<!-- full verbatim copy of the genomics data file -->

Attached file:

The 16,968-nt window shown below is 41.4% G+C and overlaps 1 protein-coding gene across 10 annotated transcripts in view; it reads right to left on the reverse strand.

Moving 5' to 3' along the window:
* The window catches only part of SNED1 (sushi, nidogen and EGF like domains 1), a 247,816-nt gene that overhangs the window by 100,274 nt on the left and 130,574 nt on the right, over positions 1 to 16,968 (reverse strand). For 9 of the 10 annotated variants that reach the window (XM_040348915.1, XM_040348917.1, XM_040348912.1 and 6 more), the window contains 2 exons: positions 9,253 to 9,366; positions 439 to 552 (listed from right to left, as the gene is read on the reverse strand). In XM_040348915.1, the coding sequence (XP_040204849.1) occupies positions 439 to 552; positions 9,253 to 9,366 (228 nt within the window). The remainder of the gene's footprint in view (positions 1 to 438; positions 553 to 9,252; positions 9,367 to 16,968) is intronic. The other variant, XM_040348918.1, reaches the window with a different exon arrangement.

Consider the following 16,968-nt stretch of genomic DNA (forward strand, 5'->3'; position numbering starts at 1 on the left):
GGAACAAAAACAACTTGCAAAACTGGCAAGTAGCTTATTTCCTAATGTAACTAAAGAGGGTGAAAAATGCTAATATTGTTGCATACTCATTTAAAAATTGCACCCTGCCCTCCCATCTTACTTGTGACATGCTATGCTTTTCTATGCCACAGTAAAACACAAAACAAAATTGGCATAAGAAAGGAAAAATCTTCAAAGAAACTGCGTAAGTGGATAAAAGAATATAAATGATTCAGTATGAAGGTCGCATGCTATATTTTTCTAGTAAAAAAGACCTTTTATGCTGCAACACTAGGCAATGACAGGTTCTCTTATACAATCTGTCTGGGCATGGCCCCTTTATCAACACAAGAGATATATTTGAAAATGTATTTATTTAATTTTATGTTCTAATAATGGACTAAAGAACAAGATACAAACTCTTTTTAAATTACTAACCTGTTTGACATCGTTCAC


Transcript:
The 16,968-nt window shown below is 41.4% G+C and overlaps 1 protein-coding gene across 10 annotated transcripts in view; it reads right to left on the reverse strand.

Moving 5' to 3' along the window:
* The window catches only part of SNED1 (sushi, nidogen and EGF like domains 1), a 247,816-nt gene that overhangs the window by 100,274 nt on the left and 130,574 nt on the right, over positions 1 to 16,968 (reverse strand). For 9 of the 10 annotated variants that reach the window (XM_040348915.1, XM_040348917.1, XM_040348912.1 and 6 more), the window contains 2 exons: positions 9,253 to 9,366; positions 439 to 552 (listed from right to left, as the gene is read on the reverse strand). In XM_040348915.1, the coding sequence (XP_040204849.1) occupies positions 439 to 552; positions 9,253 to 9,366 (228 nt within the window). The remainder of the gene's footprint in view (positions 1 to 438; positions 553 to 9,252; positions 9,367 to 16,968) is intronic. The other variant, XM_040348918.1, reaches the window with a different exon arrangement.

Consider the following 16,968-nt stretch of genomic DNA (forward strand, 5'->3'; position numbering starts at 1 on the left):
GGAACAAAAACAACTTGCAAAACTGGCAAGTAGCTTATTTCCTAATGTAACTAAAGAGGGTGAAAAATGCTAATATTGTTGCATACTCATTTAAAAATTGCACCCTGCCCTCCCATCTTACTTGTGACATGCTATGCTTTTCTATGCCACAGTAAAACACAAAACAAAATTGGCATAAGAAAGGAAAAATCTTCAAAGAAACTGCGTAAGTGGATAAAAGAATATAAATGATTCAGTATGAAGGTCGCATGCTATATTTTTCTAGTAAAAAAGACCTTTTATGCTGCAACACTAGGCAATGACAGGTTCTCTTATACAATCTGTCTGGGCATGGCCCCTTTATCAACACAAGAGATATATTTGAAAATGTATTTATTTAATTTTATGTTCTAATAATGGACTAAAGAACAAGATACAAACTCTTTTTAAATTACTAACCTGTTTGACATCGTTCAC